This is a record made up of really catchy, really well-crafted indie-pop songs; The Real Ramona is a great album.
That’s maybe not something you could tell from Hersh’s lyrics, which are abstract as ever, but the moment the rhythmic drums and stop-start nature of opener Counting Backwards begins you know this is going to be a good listen. Sure, the grit and weirdness are still here, but they’ve taken on new forms, Him Dancing, Red Shoes, Graffiti and Dylan, the hammered guitars and animal snarls shaped into the grungy, anthemic hooks of Golden Thing, Ellen West and Say Goodbye. Not Too Soon is probably the catchiest tune in the Muses catalogue.
This is a great place to start for listeners new to the Muses as it's much more accessible than many other offerings!
I bought this album, aged 17 and now, 12 years later still return to it periodically as the definition of trully amazing Indie music. There is so much in this albumn, layer upon layer of rythm, melody and haunting lyrics. Counting Backwards is astorming start to the albumn. "Not too Soon" is pop perfection and the type of track that changes your day(try it!). Two of the most haunting tracks of the generation are on this record, Ellen West and Two Steps- the finishing track that closes the albumn beatifully. Great drums. Incredible guitars and vocals - quality throughout. A standout albumn in anyone's collection. Tanya Donnelly and Kisten Hersh stars in their own right combined to make a genuinely novel, refreshing albumn that is a must.
It's been more than a decade since " The Real Ramona " was released and the Throwing Muses are certaintly not kids anymore . David Narcizo , Kristin Hersh and Tanya Donelly are all enjoying a quiet family life nowadays while rarely do they perfom live anymore . Even though both Donelly ( with Belly's million-selling debut " Star " ) and Hersh ( with the acoustic ballad album " Hips And Makers " ) have experienced stardom during the 90's , their band somehow managed to remain all this time an underground secret for the few . The Muses had always been adored by critics and there'll be a certain core of fans who will follow them forever but they haven't yet reached a wider audience and ...never really seemed to care in doing so anyway . Their music is an exciting , unpredictable mixture of raw pop and rock . 1991's " The Real Ramona " is arguably their best offering yet . Hersh's tortured vocals and wonderfully psychotic lyrics result in some truly gripping and addictive songwritting ( " Counting Backwords " , " Graffiti " ) while Donelly reveals a more sensitive , ethereal side of the Muses' music . From a generally great tracklist the songs which stand out are the moody rock lullaby of " Two Step " and the twisted , haunting storytelling of " Honeychain " .
The thing with " The Real Ramona " is that even though it's clearly a first - class pop and rock release , still it has remained largely unheard . That's so unfair for a record as good as this one - a record that all people who like good music can enjoy and not just fans of the Throwing Muses . A must-have withought doubt .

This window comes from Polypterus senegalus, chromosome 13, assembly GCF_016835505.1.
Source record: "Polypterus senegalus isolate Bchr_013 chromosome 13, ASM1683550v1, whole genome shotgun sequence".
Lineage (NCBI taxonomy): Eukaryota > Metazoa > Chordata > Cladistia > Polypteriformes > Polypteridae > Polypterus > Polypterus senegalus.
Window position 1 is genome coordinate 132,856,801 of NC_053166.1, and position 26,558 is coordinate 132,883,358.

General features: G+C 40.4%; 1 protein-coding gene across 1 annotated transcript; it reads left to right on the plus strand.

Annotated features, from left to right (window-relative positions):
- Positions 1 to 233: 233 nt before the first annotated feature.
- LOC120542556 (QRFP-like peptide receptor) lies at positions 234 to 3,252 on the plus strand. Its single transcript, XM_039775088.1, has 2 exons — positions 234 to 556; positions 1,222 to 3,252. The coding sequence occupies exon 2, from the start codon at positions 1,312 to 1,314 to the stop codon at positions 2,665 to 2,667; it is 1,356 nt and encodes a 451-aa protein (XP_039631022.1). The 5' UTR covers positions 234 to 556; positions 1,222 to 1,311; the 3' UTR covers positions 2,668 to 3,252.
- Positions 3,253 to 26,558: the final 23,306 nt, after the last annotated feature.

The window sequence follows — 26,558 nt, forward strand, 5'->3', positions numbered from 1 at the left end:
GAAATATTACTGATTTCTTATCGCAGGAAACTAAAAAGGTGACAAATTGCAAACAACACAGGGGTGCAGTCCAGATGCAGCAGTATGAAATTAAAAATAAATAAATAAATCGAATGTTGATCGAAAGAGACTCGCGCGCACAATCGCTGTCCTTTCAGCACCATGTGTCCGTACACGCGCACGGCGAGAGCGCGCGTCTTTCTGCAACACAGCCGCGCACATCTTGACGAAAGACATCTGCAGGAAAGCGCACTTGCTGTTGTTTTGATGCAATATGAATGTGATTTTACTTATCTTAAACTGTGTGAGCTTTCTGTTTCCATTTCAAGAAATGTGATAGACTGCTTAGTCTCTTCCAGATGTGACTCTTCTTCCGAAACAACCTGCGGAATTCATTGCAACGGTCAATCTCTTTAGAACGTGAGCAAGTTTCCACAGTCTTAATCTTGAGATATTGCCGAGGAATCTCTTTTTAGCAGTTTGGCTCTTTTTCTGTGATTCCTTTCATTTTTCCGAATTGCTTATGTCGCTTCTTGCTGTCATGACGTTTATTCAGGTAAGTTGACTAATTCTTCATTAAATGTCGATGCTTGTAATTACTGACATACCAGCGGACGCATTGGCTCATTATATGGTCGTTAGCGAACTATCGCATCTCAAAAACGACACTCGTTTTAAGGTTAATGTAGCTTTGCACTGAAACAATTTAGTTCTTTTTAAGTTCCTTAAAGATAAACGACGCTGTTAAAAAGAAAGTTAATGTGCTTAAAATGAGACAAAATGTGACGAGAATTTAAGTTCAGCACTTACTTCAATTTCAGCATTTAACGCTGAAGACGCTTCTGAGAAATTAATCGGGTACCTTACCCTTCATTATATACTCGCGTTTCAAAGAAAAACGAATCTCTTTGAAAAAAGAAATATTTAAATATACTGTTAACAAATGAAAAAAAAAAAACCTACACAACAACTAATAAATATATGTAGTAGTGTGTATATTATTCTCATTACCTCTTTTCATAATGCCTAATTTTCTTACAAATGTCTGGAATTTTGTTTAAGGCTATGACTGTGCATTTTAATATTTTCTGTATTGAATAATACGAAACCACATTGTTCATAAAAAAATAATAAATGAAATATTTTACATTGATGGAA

The band's poppiest album to date is their strongest after their debut. Kristin Hersh proves she's got the chops to write good poppy songs, topped off with her harsh vocals (although ensures her abrasiveness is still intact with Hook in Her Head) and Tanya Donelly offers up two of her best ever songs for Throwing Muses: Not too Soon sounds like the best pop song ever while Honeychain lifts you up and twirls you around its sad surreal little world. Brilliant album and Tanya's last with the band.
There's a hook in Kristin Hersh's head, several actually. Pop hooks, industrial strength. The songs in TRR are so hooky and memorable that they'll make you wonder if this is the same band we listened to in their 1986 debut. The songs are drenched in melody and dreamy shimmer yet also in nightmarish glimmer. Tanya's songs are her absolute best while Hersh also steps up her pop know how. The vocal harmonies reach celestial heights. TRR is a delight, not at all lightweight but their most accessible.
Tanya Donnelly's last album with the Throwing Muses. A watershed album in many ways, signalling a move from the dark, disturbing sound of early Muses to the more poppy feel that Donelly would explore further with Belly. In many respects it sounds more like Belly than the Throwing Muses, from the power pop of Not Too Soon to the hauntingly beautiful melodies of Honeychain and Two Step. This is a forgotten classic and unquestionably one of the albums of the 90's.
A good way into the throwing muses, with the ability to preoccupy one's listening at first, and then remain a staple in the collection afterwards. It's difficult to see how a person could object to this album, with a please-all mixture of pop and indie. But this doesn't make it middle-aged sludge, it's still fairly raw and edgy, with teenage vibes, and a whole lot more calmness than earlier muses. On a negative note, the album gets off to a slightly shakey start, both in terms of recording, and the quality of the songs. This rectifies after the first two pieces, and can't dim what follows. The second (and minor) drawback is that the restraint applied seems too curtail some of the songs at mid evolutionary stage, maybe they just got bored with each one, perhaps the commercial sentiment set in; songs like "Ellen West" generate huge towers of rhythm, but topple at mid-build, even if cleverly juxtaposed with quiet melodies, there's a slight disappointment as time goes on. Overall the atmos is much in with the zeitgeist, broken hearts, self discovery, suffering nobility, social conscience. This transitional feel, of its time, of the adolescence it can evoke, and of the band, is an evolving moment where things tip. Listen to it by the sea.